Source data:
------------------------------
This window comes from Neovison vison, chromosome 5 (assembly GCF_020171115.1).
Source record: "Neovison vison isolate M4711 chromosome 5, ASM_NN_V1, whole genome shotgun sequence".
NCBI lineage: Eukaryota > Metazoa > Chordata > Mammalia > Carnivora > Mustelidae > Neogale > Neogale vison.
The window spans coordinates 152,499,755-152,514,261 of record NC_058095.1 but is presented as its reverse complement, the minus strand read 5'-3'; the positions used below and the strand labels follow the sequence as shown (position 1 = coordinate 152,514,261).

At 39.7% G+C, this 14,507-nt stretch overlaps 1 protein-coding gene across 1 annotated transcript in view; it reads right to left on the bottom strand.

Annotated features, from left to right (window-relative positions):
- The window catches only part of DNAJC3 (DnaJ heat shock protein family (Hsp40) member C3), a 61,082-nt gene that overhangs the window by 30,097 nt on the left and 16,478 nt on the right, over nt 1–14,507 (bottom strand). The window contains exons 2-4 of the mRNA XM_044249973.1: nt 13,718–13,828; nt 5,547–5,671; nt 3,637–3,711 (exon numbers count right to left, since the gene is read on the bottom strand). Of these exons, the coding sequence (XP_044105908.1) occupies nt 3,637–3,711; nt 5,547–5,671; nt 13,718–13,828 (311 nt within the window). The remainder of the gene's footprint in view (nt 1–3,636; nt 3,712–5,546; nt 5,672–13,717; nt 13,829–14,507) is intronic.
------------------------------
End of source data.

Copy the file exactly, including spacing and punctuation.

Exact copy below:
This window comes from Neovison vison, chromosome 5 (assembly GCF_020171115.1).
Source record: "Neovison vison isolate M4711 chromosome 5, ASM_NN_V1, whole genome shotgun sequence".
NCBI lineage: Eukaryota > Metazoa > Chordata > Mammalia > Carnivora > Mustelidae > Neogale > Neogale vison.
The window spans coordinates 152,499,755-152,514,261 of record NC_058095.1 but is presented as its reverse complement, the minus strand read 5'-3'; the positions used below and the strand labels follow the sequence as shown (position 1 = coordinate 152,514,261).

At 39.7% G+C, this 14,507-nt stretch overlaps 1 protein-coding gene across 1 annotated transcript in view; it reads right to left on the bottom strand.

Annotated features, from left to right (window-relative positions):
- The window catches only part of DNAJC3 (DnaJ heat shock protein family (Hsp40) member C3), a 61,082-nt gene that overhangs the window by 30,097 nt on the left and 16,478 nt on the right, over nt 1–14,507 (bottom strand). The window contains exons 2-4 of the mRNA XM_044249973.1: nt 13,718–13,828; nt 5,547–5,671; nt 3,637–3,711 (exon numbers count right to left, since the gene is read on the bottom strand). Of these exons, the coding sequence (XP_044105908.1) occupies nt 3,637–3,711; nt 5,547–5,671; nt 13,718–13,828 (311 nt within the window). The remainder of the gene's footprint in view (nt 1–3,636; nt 3,712–5,546; nt 5,672–13,717; nt 13,829–14,507) is intronic.